Shingles vaccine protects older adults from painful rash

Shingles vaccine protects older adults from painful rash

If you’ve ever had chicken pox, you could get shingles at any time. The painful rash is caused by the same virus, which can remain dormant in the body for decades. What’s more, once the rash disappears, extreme pain in the affected area can persist for weeks, months or even years. Scientists don’t know exactly why shingles emerges, though it’s often associated with a weakened immune system or stress.

Healthy people over age 60 can greatly reduce their shingles risk with a one-time vaccine, even if they’ve had shingles in the past. The shingles vaccine has been around since 2006, is widely viewed as safe and free from major side effects, and doctors generally endorse it. All that hasn’t translated into widespread use, though.

For one thing, the manufacturer initially couldn’t produce enough vaccine to guarantee a steady supply. Also, the vaccine must be kept frozen until just before use, which makes it difficult for doctors’ offices to store. And, it’s expensive. One shot might cost a patient more than $100 … and some insurance companies require patients to pay first and then seek reimbursement. But many pharmacies are now offering the vaccine — and some are marketing it heavily. In some states, after a quick screening a patient can receive the vaccine right at the pharmacy — without a doctor’s prescription. If supply remains ample, some observers say pharmacies could be the vital link in making this vaccine a public health success story.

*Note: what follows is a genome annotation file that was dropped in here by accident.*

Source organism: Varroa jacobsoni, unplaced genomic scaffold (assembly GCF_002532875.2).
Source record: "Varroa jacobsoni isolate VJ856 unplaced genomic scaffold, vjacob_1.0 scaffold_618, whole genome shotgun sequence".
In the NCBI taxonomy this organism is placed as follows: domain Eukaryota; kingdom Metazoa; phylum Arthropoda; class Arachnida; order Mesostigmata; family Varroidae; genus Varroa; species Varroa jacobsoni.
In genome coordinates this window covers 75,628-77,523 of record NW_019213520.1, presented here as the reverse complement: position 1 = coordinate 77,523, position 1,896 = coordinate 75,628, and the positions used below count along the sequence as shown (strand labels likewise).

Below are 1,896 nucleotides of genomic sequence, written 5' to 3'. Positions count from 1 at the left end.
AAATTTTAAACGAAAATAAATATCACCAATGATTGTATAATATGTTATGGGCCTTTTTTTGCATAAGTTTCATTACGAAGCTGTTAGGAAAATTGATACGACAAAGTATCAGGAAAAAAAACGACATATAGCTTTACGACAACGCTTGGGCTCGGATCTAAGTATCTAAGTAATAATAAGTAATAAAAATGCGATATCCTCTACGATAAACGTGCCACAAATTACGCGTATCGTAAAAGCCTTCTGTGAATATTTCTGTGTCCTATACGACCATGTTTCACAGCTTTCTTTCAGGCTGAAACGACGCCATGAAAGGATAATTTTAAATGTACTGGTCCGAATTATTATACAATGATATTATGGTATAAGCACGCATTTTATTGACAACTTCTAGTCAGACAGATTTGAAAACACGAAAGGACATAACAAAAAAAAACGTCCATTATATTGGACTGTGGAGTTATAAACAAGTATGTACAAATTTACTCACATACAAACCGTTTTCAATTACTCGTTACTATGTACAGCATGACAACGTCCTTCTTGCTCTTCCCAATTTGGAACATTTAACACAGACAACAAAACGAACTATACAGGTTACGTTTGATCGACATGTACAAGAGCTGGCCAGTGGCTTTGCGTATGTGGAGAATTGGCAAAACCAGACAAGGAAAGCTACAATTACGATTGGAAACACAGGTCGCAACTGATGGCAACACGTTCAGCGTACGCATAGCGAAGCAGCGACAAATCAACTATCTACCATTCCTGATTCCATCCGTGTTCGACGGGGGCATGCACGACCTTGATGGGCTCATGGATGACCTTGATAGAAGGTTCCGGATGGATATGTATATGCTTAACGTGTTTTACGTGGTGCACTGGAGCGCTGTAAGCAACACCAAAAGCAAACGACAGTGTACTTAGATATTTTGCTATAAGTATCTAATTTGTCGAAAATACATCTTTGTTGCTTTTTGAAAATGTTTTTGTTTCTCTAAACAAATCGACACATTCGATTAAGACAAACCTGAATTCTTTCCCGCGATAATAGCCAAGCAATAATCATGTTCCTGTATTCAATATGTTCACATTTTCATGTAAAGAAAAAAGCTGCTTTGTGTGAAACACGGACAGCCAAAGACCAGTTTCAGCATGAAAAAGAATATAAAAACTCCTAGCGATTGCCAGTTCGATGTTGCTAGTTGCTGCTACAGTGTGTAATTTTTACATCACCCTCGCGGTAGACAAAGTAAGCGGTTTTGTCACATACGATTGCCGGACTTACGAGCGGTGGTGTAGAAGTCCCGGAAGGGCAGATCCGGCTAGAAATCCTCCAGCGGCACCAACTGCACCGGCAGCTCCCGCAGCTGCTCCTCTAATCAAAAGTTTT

Shingles affects about 1 million people in the United States each year. The Centers for Disease Control and Preventiom has not officially recommended it for people ages 50 to 59, but research has demonstrated its effectiveness in that age group, too. If the shot catches on, a generation of chicken pox survivors may be spared the unpleasantness of shingles.

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